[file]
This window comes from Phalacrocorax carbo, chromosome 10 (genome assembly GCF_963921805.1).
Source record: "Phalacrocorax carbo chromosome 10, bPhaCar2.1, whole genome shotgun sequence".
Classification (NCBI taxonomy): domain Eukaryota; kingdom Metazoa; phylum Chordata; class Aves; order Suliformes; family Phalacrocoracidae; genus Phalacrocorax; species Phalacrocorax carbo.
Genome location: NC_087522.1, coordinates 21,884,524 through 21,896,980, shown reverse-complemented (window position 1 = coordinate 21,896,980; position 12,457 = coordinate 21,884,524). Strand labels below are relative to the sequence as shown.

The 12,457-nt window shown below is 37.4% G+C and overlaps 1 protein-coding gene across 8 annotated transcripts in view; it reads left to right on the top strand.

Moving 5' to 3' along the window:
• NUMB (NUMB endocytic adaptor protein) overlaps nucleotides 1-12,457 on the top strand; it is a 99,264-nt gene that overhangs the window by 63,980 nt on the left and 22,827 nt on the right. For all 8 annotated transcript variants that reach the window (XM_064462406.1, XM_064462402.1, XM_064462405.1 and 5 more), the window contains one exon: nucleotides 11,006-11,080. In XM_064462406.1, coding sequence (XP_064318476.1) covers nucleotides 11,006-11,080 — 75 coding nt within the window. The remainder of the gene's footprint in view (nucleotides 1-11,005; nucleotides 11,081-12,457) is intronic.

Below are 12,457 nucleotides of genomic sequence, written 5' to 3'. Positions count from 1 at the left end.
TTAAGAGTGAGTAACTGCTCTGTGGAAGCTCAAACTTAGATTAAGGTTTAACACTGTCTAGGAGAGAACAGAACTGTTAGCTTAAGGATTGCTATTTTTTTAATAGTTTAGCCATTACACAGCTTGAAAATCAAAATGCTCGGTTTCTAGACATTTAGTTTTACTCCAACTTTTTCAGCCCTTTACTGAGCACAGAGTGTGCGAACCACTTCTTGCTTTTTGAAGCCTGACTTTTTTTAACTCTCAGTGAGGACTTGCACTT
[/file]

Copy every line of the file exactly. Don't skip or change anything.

This window comes from Phalacrocorax carbo, chromosome 10 (genome assembly GCF_963921805.1).
Source record: "Phalacrocorax carbo chromosome 10, bPhaCar2.1, whole genome shotgun sequence".
Classification (NCBI taxonomy): domain Eukaryota; kingdom Metazoa; phylum Chordata; class Aves; order Suliformes; family Phalacrocoracidae; genus Phalacrocorax; species Phalacrocorax carbo.
Genome location: NC_087522.1, coordinates 21,884,524 through 21,896,980, shown reverse-complemented (window position 1 = coordinate 21,896,980; position 12,457 = coordinate 21,884,524). Strand labels below are relative to the sequence as shown.

The 12,457-nt window shown below is 37.4% G+C and overlaps 1 protein-coding gene across 8 annotated transcripts in view; it reads left to right on the top strand.

Moving 5' to 3' along the window:
• NUMB (NUMB endocytic adaptor protein) overlaps nucleotides 1-12,457 on the top strand; it is a 99,264-nt gene that overhangs the window by 63,980 nt on the left and 22,827 nt on the right. For all 8 annotated transcript variants that reach the window (XM_064462406.1, XM_064462402.1, XM_064462405.1 and 5 more), the window contains one exon: nucleotides 11,006-11,080. In XM_064462406.1, coding sequence (XP_064318476.1) covers nucleotides 11,006-11,080 — 75 coding nt within the window. The remainder of the gene's footprint in view (nucleotides 1-11,005; nucleotides 11,081-12,457) is intronic.

Below are 12,457 nucleotides of genomic sequence, written 5' to 3'. Positions count from 1 at the left end.
TTAAGAGTGAGTAACTGCTCTGTGGAAGCTCAAACTTAGATTAAGGTTTAACACTGTCTAGGAGAGAACAGAACTGTTAGCTTAAGGATTGCTATTTTTTTAATAGTTTAGCCATTACACAGCTTGAAAATCAAAATGCTCGGTTTCTAGACATTTAGTTTTACTCCAACTTTTTCAGCCCTTTACTGAGCACAGAGTGTGCGAACCACTTCTTGCTTTTTGAAGCCTGACTTTTTTTAACTCTCAGTGAGGACTTGCACTT